"Evelyn is also extremely and unsettlingly detailed about how to make ‘Birdlime’ out of the bark of the holly, a clagging substance which was smeared on the branches of trees in order to trap songbirds. One final word of advice: if you have just been married, then bring some holly leaves over the threshold of your new home. Men should bring the spiky leaves, women the smooth ones. Whoever does that will rule the roost for the rest of the marriage (although if you both bring leaves, it’s not entirely clear what will happen – perhaps you’ll be divorced within a week).

"Holly, then, is king of the winter woods. Its top leaves are generally without spikes (brides-to-be have some climbing to do), but the lower leaves have evolved to grow strong and spiny in order to repel cattle. (But not deer, which munch through the things enthusiastically and must have tongues like hobnailed boots; perhaps the fact that they can do this with impunity should make us doubt the theory – or possibly what has happened is that the deer’s tongues have evolved faster than the holly’s leaves.) Its berries are really fruit (with four stones), and they’re digested and spread far and wide by the hungry winter birds. It’s not really the only sign of green life in a British wood at Christmastime (there’s juniper, yew, box, Scots Pine and ivy), but the holly bears the crown.

Holly flowers (close-up)
Image courtesy of John Crellin/ Floral Images
"The wood of the holly grows slowly and produces a heavy, white timber, which is often used for chess pieces or the handles of the whips of coachmen. Like the wood of the box tree, holly sinks in water. Indeed, if you’re travelling after nightfall, always take your holly-handled whip with you to ward off evil spirits. 

"According to H.L. Edlin in British Woodland Trees (1944), ‘holly is of no importance as a timber tree, but is useful for hedges and ornamental planting. It will not thrive in smoky towns, where all evergreens tend to become ‘nevergreens.’’ This may be his only recorded joke, but the holly is a somewhat hysterical tree. Perhaps someone should make Mr Edlin a nice mug of hot holly tea".

Thanks Peter! Now here are those questions: 
  1. Can you name the five native British evergreen trees? 
  2. Who wrote the words ‘hearts of oak’ in his poem ‘The Foresters’? 
  3. Where can you find ‘The Major Oak’ (reputedly the oldest oak in Britain)? 
  4. Which trees’ branches were used by witches for their broomsticks (and, as William Turner put it in 1551, ‘the betynge of stubborn boys’)? 
  5. Which tree produces fruits called ‘checkers’, sometimes used to make a destabilisingly strong alcoholic punch?
Please send your answers to the address below to arrive before the deadline of 20th May and you may win a copy of Oak and Ash and Thorn - good luck!

FAO Aimee Oliver
BSBI/Oak and Ash and Thorn Competition
Oneworld Publications
10 Bloomsbury Street

Wednesday 25 April 2018

BSBI News: latest issue has been mailed out

Bob Gibbons' image of
Anemone nemorosa features on the
front cover of the latest issue
It's always a red-letter day when the Editor of BSBI News emails to say that the latest issue has gone to press! 

This is the second issue with Andrew Branson at the helm. Andrew has been a BSBI member for around 30 years and is currently Chair of the Dorset Flora Group. After a long career in publishing, including founding and running British Wildlife for almost 25 years, he is now semi-retired and tells me he is "thoroughly enjoying using his publishing skills to bring a new look to BSBI News".

The April issue is winging its way to you as we speak and once again we can give you a sneak peek of what you have to look forward to this time:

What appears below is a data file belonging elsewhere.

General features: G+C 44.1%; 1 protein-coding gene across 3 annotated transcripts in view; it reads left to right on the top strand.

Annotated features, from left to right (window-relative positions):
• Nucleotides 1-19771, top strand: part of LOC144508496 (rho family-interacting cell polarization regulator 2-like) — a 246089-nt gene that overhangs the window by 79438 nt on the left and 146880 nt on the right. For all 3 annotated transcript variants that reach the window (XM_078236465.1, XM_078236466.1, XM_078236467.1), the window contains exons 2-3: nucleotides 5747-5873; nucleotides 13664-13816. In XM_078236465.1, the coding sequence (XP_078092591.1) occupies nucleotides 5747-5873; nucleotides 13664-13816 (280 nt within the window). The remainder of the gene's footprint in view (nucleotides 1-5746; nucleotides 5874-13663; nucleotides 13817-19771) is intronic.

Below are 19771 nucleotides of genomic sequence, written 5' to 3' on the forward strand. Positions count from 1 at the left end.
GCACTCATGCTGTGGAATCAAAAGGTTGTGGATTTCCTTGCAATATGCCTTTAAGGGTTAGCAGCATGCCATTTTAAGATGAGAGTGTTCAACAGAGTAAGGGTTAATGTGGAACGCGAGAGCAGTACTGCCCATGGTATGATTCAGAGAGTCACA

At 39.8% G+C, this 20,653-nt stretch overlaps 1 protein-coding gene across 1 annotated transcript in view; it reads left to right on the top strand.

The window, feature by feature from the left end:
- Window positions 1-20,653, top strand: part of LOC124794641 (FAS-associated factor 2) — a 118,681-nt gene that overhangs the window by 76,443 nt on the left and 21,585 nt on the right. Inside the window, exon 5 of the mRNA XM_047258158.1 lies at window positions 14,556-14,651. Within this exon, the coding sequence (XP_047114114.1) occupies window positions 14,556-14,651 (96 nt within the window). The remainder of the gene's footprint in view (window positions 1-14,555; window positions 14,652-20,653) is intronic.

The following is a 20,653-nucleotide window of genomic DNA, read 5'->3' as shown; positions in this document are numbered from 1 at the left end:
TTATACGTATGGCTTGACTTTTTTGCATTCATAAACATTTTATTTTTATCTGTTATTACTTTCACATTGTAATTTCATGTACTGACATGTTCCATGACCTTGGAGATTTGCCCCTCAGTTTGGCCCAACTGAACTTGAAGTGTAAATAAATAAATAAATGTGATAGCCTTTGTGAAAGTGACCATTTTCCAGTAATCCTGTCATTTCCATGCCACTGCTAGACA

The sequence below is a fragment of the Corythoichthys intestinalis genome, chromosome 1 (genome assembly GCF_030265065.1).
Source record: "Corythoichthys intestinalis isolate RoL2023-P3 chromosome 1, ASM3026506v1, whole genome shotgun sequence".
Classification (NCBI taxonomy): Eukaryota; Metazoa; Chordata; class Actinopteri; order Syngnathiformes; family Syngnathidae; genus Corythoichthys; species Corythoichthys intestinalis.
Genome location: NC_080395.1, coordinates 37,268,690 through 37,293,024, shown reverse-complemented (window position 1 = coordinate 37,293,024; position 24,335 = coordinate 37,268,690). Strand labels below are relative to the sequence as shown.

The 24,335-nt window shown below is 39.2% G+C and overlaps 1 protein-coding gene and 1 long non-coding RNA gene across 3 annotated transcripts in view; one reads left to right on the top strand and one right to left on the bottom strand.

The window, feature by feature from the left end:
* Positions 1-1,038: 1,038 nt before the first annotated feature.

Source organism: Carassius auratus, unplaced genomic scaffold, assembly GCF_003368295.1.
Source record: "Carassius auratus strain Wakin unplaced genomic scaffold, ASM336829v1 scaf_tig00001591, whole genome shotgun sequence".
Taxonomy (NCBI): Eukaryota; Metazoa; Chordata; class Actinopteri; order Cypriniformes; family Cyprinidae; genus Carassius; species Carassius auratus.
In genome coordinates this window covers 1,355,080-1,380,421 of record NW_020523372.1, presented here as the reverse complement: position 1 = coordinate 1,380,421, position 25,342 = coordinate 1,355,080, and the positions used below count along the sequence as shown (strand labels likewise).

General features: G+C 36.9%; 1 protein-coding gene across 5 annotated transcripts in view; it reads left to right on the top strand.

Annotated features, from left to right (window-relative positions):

A featured article by Pete Stroh and Kevin Walker (aka the BSBI Science Team) about progress towards Atlas 2020: five pages on changes since the 2002 Atlas and a heads-up on what Atlas 2020 will look like.  

Interrupted Club-moss features in Pete & Kevin's
article about changes in the British & Irish flora
 since the last atlas
Image: John Hawell 
Peter Marren offers an excerpt from his latest book Chasing the Ghost, which chronicles Peter's attempts to find all the wild plants of Britain.

An article about the 2018 New Year Plant Hunt.

Simon Harrap looks at the mythical Diapensia lapponica - few have seen it - Peter Llewellyn is one person who has (and told News & Views readers about it several years ago in this serialised story

Gosh, is it possible that this blog scooped the mighty BSBI News? Sshhh let's not tell Andrew and Simon!) 

Moving swiftly on...

Creeping Marshwort in Oxfordshire
Image: Judy Webb
Creeping Marshwort in England - is it on the brink of extinction? Pete Stroh and Fred Rumsey (Natural History Museum) tell us more.

There's a new Dandelion for the British Isles - Simon Leach and John Richards have the inside story.

In this issue's Beginners Corner, John Poland talks about bud burst in trees and shrubs - what it looks like, what causes it and when it happens! 

There's news about British & Irish Botany, the 'replacement' for New Journal of Botany which ceased publication at the end of 2017.

There are also reports of some rather unusual plant finds in Bradford, on Brownsea Island and in Surrey... and lots more full articles and short notes than we have room for here! 

Tucked inside the latest issue are flyers with details of pre-publication offers on John Poland's forthcoming Twig Key and on Chris Metherell's forthcoming Handbook Eyebrights of Britain and Ireland

Diapensia lapponica
Image: Peter Llewellyn
There is a flyer for the forthcoming 2nd edition Wild Flowers of the Isle of Purbeck, Brownsea & Sandbanks (which also has a pre-publication offer for BSBI members).

There's also a flyer allowing you to book onto the BSBI Recorders' Conference, to be held this October in Shrewsbury. 

A reminder that if you are not yet a BSBI member, you won't have the pleasure of a print copy of BSBI News dropping through your letter-box this week.